BWW Review: SPT's HAND TO GOD is a Devilish Good Time

BWW Review: SPT's HAND TO GOD is a Devilish Good Time
Arjun Pande and Ben Burris in Hand to God
at Seattle Public Theater.
Photo credit: John Ulman

Dear Readers, a few years back on one of my trips to the Mothership, I managed to catch Robert Askins' hilarious play "Hand to God" on Broadway and as soon as I finished wetting myself from laughter I thought, "Someone in Seattle needs to do this so my Dear Readers can wet themselves as well." Well last night I watched the entire house at Seattle Public Theater collectively wetting themselves over this hysterical show and so my wish has come true. My wish for all of you.

In this small Texas town Jason (Ben Burris) has recently lost his father. And so, to keep both of them busy his mother Margery (Sunam Ellis) convinces Pastor Greg (Martyn G. Krouse) to let her create a Christian Puppet Ministry in the basement for some of the wayward teens. So, each night Margery and Jason meet there with Jessica (Hannah Mootz), a young girl with an affinity for puppets, and Timmy (Arjun Pande), a young man with a desire to get out of his house and not much else except trouble, and work on their puppets. But while Jason's puppet Tyrone starts off as a cute little extension of his hand, singing Jesus songs and doing classic comedy routines, he soon becomes the foulest mouthed and dark extension of Jason's soul. But is it Jason or is it maybe SATAN?!

The puppets in "Avenue Q" would blush and run away screaming at the things that come out of Tyrone's mouth. He is a no holds barred, tell it all breath of foul fresh air and the demon you hate that you love. But beyond Tyrone the show blissfully shows the demons in everyone and director Kelly Kitchens has not shied away from that. As each of the others, even the most devout, shows their true colors, Kitchens has given them the latitude to take their own demons out and dance with them but never went too far so as to lose focus of the scene. Each moment is finely crafted and paced and the show just zips by. With that I must give equal kudos to Harry Todd Jamieson who's listed as Assistant Director and Fight Choreographer. For the fights alone, he deserves praise as they looked absolutely deadly but I'm certain those actors don't have a scratch on them. Plus, the set from Christopher Mumaw is fantastic. I was curious how they were going to handle such a grand transformation in such a small space and they did it beautifully.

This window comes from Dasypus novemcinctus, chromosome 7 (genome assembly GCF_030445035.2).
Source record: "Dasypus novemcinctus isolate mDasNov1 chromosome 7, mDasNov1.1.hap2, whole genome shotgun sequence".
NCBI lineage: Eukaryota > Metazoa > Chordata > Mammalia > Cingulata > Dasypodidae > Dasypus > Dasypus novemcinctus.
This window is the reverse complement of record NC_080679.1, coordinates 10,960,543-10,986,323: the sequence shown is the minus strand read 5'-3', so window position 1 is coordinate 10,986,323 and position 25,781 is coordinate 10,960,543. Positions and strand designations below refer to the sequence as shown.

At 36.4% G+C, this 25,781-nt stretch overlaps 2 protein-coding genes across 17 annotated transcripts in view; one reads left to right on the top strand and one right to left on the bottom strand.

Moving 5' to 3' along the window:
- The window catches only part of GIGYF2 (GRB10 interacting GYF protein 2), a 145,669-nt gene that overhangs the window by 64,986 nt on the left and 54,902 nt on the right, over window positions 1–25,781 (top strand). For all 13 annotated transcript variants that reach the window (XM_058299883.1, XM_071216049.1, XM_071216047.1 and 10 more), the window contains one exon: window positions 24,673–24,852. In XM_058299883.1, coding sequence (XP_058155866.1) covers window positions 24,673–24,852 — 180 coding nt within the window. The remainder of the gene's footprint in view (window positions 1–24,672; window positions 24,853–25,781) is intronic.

The ensemble cast is completely in lock step with each other at every moment making for a tight, cohesive storytelling unit. Ellis goes from Sunday school teacher to dominatrix and back with the flip of a switch and it's comedy gold. Krouse's awkward Pastor on the make is a delight. Mootz has enough sass and attitude for 20 teens and her final moments killed. And Pande as the seething bad boy who's met his match could not be funnier. But it all boils down to who's behind that puppet and Burris nailed it. As the puppet devolves Burris beautifully creates a divide between his characters, Jason and Tyrone, so you can see they are two different entities with their own wills. His mastery of the puppet to the point of Tyrone being able to convincingly beat him up is a work of art. And his arc within the piece is stunning with a climax that will leave you breathless. Well, a second climax. Oh, and he not only operated Tyrone like a pro but he made him as well. Burris is responsible for all the increasingly awesome incarnations of Tyrone so his talent apparently knows no bounds.

The show is already comedy gold and Kitchens and the folks at SPT have made sure that gold is polished up to a brilliant shine. And so, with my three-letter rating system, I give Seattle Public Theater's production of "Hand to God" a devilish YAY. This show is not for the faint of heart or anyone easily offended. But for the rest, I urge you to catch one of the funniest plays in years. Don't let my wish go to waste.

"Hand to God" performs at Seattle Public Theater through June 3rd. For tickets or information visit them online at www.seattlepublictheater.org.

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From This Author Jay Irwin

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